► Expect future Maserati EVs to be bigger and more luxurious
► New Quattroporte, due to be unveiled next year, will be electric-only
► Latest showroom opened by David Beckham embodies the brand’s ambitions
Rishi Sunak wants to slow down the switch to electric cars. But the British Prime Minister’s thinking hasn’t made a bit of difference to Maserati, which remains determined to go full electric by the end of the decade.
Speaking to CAR the day after Sunak’s announcement, Maserati chief commercial officer Bernard Loire said: ‘The UK is an important market, because in the UK people love nice cars, love Maseratis. On the other side, when we are investing in new technolgoies, new platforms, we are of course having a global approach. It’s not going to change our strategy and our investments. We will strongly promote electrification, and probably through electrification get to more young customers, more female customers.’
The new Grecale SUV and GranTurismo coupe are both available with a choice of electric or combustion powetrain, and the GranCabrio convertible arriving next year will be the same. An electric version of the MC20 supercar is also due, joing the current petrol model. But the next car to be unveiled, the replacement for the Quattroporte saloon, will be electric only.
And don’t expect the Grecale to be joined by any smaller SUVs. Loire said: ‘There is even the ambition to go the other way. The Grecale is the entry point to the Maserati world, and will remain as such. Potentially with electrification we will go up. We are not shooting for volumes.’
Within the Stellantis group, Maserati’s role is to go big on luxury and performance, and definitely not to blur the boundaries with other brands: ‘The beauty of belonging to the group is we have access to the technology, access to the power of Stellantis, and that will be very beneficial for us.
‘We believe we can combine Maserati-ness – that experience – with an electric motor. At this moment, because we are in a transition period, we are offering both technologies. We will give the choice with a Grecale, an engine or electric. Same with the GranTurismo. Future product will be launching with electric powertrain.
‘The luxury experience and the performance experience, we have to deliver it, because that’s Maserati. The design must be timeless Italian design because that’s Maserati. An e-motor provides fantastic acceleration. We have our own sound signature. We don’t see major barriers to still providing the full Maserati experience, but with probably a larger audience, a new audience, because the younger generation likes luxury, but not necessarily because it is a V8 or a V6. Combining the newest technology, the newest in infotainment for instance, with the design and the luxury of a Maserati, will probably open new doors.’
Maserati x Beckham
Maserati’s upmarket ambitions can be seen in the spectacular new HR Owen Maserati showroom in Hatfield, opened by brand ambassador David Beckham. Its vast expanses include room for events as well as the more traditional roles of displaying the cars and offering customers the chance to inspect samples of steering wheels, paints and leathers they can specify in their car.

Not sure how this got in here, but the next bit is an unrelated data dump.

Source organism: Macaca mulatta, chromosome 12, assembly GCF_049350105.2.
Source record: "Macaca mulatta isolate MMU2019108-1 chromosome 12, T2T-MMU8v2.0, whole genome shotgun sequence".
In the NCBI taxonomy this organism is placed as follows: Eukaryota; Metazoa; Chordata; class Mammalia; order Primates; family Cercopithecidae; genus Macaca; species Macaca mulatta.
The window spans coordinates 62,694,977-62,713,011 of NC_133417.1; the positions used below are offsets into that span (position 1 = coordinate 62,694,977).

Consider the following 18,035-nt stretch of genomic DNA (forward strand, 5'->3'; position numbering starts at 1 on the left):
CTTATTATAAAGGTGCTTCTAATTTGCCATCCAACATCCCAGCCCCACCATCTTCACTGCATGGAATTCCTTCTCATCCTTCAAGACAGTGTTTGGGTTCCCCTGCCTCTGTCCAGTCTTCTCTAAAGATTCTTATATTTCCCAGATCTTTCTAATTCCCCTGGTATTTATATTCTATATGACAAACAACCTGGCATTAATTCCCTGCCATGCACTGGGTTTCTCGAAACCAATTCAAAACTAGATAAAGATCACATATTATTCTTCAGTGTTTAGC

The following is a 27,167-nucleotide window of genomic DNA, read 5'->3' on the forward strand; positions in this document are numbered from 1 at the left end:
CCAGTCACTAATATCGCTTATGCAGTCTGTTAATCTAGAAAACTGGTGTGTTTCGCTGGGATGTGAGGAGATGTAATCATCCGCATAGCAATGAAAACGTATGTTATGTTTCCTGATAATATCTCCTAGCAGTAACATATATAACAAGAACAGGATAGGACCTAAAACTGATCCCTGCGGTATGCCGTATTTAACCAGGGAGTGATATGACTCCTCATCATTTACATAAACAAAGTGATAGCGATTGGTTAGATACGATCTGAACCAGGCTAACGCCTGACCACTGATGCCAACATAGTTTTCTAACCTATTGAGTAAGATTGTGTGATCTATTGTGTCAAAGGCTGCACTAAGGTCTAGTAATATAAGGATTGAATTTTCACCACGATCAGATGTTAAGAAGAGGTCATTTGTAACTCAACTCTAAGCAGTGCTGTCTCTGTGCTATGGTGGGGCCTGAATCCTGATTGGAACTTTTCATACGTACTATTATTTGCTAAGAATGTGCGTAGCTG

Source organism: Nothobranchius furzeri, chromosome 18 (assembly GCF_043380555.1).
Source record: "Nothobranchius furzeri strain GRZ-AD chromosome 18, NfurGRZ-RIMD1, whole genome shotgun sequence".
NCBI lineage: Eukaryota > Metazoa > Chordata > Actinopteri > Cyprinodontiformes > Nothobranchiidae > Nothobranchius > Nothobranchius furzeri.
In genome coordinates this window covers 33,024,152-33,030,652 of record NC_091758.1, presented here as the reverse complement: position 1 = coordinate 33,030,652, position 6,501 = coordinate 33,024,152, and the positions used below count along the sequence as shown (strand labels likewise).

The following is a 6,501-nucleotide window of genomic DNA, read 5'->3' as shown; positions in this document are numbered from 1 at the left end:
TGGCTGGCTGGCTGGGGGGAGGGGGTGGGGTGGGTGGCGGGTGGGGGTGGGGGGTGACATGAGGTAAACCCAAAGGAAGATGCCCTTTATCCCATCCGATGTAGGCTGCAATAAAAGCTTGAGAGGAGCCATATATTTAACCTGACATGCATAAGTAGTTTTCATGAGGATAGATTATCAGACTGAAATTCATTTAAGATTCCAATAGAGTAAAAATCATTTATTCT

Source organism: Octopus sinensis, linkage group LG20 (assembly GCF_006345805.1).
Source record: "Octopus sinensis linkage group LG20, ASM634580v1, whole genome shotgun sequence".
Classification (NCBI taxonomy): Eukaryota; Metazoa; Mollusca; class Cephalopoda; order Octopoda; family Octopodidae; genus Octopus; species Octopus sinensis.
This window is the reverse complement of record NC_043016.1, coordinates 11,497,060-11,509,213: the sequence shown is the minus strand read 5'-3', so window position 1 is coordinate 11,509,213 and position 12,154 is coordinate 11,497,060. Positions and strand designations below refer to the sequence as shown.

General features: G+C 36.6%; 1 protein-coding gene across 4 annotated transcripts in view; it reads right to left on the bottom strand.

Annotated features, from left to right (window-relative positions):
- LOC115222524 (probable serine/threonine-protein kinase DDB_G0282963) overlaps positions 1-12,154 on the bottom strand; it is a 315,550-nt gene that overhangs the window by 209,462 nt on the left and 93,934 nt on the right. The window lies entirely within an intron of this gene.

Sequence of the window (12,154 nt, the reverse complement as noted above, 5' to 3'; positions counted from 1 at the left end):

Beckham has taken full advantage of the scope for personalisation. He said at the opening: ‘My daily drive in London is a Levante – a great car for me and my family, taking my daughter to school every morning and going to the office. In Miami I have an MC20. That’s a car that every time I get in it makes me happy. Designing my own car and having it in my own colours was something special. It has pink brake calipers. There was a little bit more pink on it, but I’m getting to an age where I need to stop doing this to my cars.’
Loire told CAR: ‘This is the first new showroom in the UK, and it represents what the brand is about. A kind of new luxury, completely new atmosphere. We do believe in the physical experience – showing, testing, touching – but that doesn’t mean we don’t believe in digital.’
Maserati’s UK boss Peter Charters acknowledged that there was room for growth: ‘We love our enthusiast customers. But we don’t touch such a huge number of people currently in the luxury performance car market, which we want to. With the new products, new engine variants, we have the chance to start that conversation with them, making them aware of what we’ve got. It’s about growing from the base upwards and giving every customer the very best experience.’
Maserati’s involvement in Formula E marks the end of the company’s 13-year absence from racing. During the early 2000s, the brand raced its Ferrari Enzo-based MC12 supercar in the FIA GT Championship, where it enjoyed success by claiming two constructors’ titles.
‘We are very proud to be back where we belong as protagonists in the world of racing,’ said Maserati CEO, Davide Grasso. ‘We are powered by passion and innovative by nature. We have a long history of world-class excellence in competition and we are ready to drive performance in the future.’
Jean-Marc Finot, Senior VP of Stellantis’ motorsport division, added: ‘Formula E will be our technological laboratory to accelerate the development of high-efficiency electrified powertrains and intelligent software for our road sports cars. Formula E is the perfect Championship for this purpose and we are very proud to be the first Italian brand to join in.’
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